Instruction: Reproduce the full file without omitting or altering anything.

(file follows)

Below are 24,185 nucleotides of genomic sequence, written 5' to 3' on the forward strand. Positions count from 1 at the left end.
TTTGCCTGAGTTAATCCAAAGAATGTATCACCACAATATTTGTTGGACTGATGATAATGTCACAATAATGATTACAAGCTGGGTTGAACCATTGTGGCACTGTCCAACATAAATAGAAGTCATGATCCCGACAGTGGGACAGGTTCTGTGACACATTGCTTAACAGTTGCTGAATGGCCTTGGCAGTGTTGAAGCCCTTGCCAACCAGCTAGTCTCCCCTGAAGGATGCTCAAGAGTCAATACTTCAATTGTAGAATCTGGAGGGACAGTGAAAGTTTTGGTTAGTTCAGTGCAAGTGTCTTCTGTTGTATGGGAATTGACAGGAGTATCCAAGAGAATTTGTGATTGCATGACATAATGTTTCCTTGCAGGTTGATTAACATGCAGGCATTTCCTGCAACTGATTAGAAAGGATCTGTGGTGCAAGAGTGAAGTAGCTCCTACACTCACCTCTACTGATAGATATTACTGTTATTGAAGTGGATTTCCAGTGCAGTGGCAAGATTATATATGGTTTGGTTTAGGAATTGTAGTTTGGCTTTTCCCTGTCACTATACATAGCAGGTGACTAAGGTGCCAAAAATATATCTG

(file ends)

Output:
Below are 24,185 nucleotides of genomic sequence, written 5' to 3' on the forward strand. Positions count from 1 at the left end.
TTTGCCTGAGTTAATCCAAAGAATGTATCACCACAATATTTGTTGGACTGATGATAATGTCACAATAATGATTACAAGCTGGGTTGAACCATTGTGGCACTGTCCAACATAAATAGAAGTCATGATCCCGACAGTGGGACAGGTTCTGTGACACATTGCTTAACAGTTGCTGAATGGCCTTGGCAGTGTTGAAGCCCTTGCCAACCAGCTAGTCTCCCCTGAAGGATGCTCAAGAGTCAATACTTCAATTGTAGAATCTGGAGGGACAGTGAAAGTTTTGGTTAGTTCAGTGCAAGTGTCTTCTGTTGTATGGGAATTGACAGGAGTATCCAAGAGAATTTGTGATTGCATGACATAATGTTTCCTTGCAGGTTGATTAACATGCAGGCATTTCCTGCAACTGATTAGAAAGGATCTGTGGTGCAAGAGTGAAGTAGCTCCTACACTCACCTCTACTGATAGATATTACTGTTATTGAAGTGGATTTCCAGTGCAGTGGCAAGATTATATATGGTTTGGTTTAGGAATTGTAGTTTGGCTTTTCCCTGTCACTATACATAGCAGGTGACTAAGGTGCCAAAAATATATCTG